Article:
- Attach the Play_l_cg_amb_global trigger to the AAA_Global_Exterior Entity via its PlayTrigger property field in the Properties panel.
Recall that the Audio Area Ambience Entity now needs to be connected to the AB_Global_Exterior Area Box we created at the beginning of this section.
- Select the AB_Global_Exterior Area Box to display its properties in the Properties panel.
- Under the Area tab of the Properties panel, click the Pick button, then select the AAA_Global_Exterior Entity from the Viewport.
You should now be able to hear the global ambience, however only when the default camera of the Perspective Viewport is situated inside the Area Box. On FMOD and Wwise, the global ambience can be made to fade as the Viewport camera draws farther away, by creating a Parameter.
If you're unable to hear the global ambience within the Area Box, move the Viewport camera outside the Area Box and reenter it again to trigger the sound.
Fading The Global Ambience
SDL Mixer users can skip this section of the tutorial.
Open the Preset Browser in FMOD Studio and create a User: Continuous parameter with the name area_fade_distance. Let its range be between 0 and 1.
To now add an automation to the Event, as shown in the GIF above, such that the Play_l_cg_amb_global ambience is fully audible when the area_fade_distance Parameter reaches 1, and inaudible when 0:
Save the FMOD project and remember to rebuild all Soundbanks. Back in the ACE, the area_fade_distance parameter should be listed under the Parameters folder of the Middleware Data panel. Drag and drop it into the Ambience folder in the Audio System Controls panel to create a parameter in the Audio System of the same name.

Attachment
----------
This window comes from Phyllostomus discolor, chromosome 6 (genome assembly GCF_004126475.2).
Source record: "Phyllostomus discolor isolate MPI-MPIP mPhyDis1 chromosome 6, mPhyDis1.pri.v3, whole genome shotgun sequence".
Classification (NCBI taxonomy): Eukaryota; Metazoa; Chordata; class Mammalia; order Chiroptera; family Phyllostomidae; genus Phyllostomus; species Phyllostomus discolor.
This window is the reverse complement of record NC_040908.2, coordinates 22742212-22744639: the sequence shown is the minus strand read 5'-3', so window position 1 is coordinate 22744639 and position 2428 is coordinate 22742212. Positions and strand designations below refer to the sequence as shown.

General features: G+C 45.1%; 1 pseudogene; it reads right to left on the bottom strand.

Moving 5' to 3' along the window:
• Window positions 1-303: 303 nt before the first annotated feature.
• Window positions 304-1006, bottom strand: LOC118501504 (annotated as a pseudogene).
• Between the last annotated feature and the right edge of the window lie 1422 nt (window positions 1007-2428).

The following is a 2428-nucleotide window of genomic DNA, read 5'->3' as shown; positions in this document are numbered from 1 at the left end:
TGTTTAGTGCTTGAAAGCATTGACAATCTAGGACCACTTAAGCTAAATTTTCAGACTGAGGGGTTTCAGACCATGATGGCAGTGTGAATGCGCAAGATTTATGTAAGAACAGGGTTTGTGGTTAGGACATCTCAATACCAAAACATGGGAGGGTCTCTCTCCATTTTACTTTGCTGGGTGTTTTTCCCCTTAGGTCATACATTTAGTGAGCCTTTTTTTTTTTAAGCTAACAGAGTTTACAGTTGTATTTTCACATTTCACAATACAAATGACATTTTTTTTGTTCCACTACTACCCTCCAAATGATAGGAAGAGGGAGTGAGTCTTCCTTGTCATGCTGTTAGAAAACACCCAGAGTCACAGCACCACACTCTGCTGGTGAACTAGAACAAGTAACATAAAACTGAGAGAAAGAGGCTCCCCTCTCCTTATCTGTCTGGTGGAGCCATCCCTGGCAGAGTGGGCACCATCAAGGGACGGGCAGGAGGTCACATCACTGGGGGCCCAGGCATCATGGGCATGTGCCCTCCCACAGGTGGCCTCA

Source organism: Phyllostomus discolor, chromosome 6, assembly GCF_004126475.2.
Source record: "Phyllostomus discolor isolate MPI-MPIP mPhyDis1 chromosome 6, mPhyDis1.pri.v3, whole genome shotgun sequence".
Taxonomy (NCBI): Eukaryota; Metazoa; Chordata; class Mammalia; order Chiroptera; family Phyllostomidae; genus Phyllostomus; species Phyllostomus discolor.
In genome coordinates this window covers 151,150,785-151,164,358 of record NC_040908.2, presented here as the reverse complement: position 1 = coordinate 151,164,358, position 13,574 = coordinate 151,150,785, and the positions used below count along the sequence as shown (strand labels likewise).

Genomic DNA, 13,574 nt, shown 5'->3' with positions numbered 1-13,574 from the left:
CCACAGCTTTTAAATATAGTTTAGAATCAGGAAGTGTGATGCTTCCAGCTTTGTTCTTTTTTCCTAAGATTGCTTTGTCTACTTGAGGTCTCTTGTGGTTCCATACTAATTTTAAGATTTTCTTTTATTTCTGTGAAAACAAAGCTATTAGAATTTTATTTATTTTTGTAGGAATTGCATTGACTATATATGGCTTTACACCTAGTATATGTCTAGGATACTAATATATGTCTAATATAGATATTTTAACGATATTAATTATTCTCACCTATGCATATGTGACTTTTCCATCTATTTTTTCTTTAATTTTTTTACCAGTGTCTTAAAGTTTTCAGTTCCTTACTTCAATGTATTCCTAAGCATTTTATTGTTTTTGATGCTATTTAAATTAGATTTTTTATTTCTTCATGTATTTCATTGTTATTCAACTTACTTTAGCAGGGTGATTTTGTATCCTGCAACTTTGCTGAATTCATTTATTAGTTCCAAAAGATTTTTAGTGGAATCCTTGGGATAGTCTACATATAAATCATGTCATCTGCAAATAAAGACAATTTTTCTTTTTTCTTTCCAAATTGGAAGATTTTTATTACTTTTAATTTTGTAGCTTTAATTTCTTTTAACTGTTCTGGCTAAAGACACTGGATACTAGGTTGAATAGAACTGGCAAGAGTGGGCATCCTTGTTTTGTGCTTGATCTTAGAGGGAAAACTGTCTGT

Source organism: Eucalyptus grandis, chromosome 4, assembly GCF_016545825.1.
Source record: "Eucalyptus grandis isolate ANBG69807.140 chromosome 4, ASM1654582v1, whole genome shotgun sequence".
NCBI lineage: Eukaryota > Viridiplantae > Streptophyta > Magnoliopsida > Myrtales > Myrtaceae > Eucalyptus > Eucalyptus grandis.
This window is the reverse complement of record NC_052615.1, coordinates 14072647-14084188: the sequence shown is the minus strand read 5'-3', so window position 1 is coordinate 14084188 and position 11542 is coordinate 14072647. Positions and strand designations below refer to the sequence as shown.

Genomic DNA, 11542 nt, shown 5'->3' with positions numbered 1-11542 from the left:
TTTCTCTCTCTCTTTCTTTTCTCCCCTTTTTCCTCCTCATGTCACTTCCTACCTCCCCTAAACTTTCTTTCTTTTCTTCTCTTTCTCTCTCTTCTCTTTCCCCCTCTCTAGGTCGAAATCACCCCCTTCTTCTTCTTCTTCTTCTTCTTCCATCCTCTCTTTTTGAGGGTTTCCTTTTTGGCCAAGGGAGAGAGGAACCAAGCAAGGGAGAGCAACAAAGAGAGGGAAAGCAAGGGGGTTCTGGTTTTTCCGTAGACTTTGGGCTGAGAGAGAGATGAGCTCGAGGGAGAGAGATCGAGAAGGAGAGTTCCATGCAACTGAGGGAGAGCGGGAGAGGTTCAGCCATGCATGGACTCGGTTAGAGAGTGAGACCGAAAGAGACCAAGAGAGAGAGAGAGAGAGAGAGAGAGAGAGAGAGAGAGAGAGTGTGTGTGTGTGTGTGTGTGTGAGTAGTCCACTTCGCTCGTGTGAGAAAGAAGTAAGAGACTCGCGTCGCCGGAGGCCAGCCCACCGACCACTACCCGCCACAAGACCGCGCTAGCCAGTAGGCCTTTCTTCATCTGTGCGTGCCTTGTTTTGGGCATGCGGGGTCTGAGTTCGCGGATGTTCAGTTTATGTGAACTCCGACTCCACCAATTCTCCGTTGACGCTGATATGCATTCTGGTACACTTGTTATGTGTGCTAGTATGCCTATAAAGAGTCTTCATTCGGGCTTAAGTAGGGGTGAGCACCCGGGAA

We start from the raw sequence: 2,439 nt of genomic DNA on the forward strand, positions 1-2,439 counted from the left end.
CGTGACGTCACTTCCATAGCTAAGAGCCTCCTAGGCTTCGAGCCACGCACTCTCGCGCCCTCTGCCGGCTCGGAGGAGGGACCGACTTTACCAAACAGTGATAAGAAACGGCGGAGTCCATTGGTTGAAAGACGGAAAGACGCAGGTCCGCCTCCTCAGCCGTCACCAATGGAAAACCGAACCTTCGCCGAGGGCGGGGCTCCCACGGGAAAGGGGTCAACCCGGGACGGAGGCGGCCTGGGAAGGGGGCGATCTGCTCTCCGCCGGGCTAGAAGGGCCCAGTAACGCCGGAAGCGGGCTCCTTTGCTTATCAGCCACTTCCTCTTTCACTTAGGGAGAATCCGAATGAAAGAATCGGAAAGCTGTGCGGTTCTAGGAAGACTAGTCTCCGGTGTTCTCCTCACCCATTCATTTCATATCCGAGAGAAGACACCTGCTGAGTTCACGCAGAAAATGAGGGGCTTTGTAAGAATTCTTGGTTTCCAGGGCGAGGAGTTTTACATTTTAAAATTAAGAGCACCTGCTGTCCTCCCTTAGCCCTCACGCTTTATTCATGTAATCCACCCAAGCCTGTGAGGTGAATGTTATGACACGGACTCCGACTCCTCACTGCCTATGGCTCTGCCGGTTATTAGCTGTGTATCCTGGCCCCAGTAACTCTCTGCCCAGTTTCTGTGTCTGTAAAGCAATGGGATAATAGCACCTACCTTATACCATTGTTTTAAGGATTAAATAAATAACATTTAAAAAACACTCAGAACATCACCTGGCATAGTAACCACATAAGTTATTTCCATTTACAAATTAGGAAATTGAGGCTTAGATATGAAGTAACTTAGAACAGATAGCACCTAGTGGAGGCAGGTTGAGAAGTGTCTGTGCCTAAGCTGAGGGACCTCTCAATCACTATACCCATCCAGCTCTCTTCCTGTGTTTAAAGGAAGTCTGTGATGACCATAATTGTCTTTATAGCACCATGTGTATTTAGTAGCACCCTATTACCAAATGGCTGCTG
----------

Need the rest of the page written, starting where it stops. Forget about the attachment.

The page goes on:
Navigate to the Game Syncs tab in the Project Explorer and create a parameter with the name area_fade_distance as follows:
We now need to link this parameter to the l_cg_amb_global Blend Container.
The default curve that is now displayed in the Property Editor indicates that the Play_l_cg_amb_global's Event will be muted when the area_fade_distance parameter reaches to 0, and will be fully audible when the game Engine sets the parameter to 1.
Save your Wwise project after generating all SoundBanks. Back in the ACE, the area_fade_distance parameter should be listed under the Game Parameters folder of the Middleware Data panel. Drag and drop this parameter into a new library called Parameter in the Audio System Controls panel, to create a parameter in the Audio System of the same name.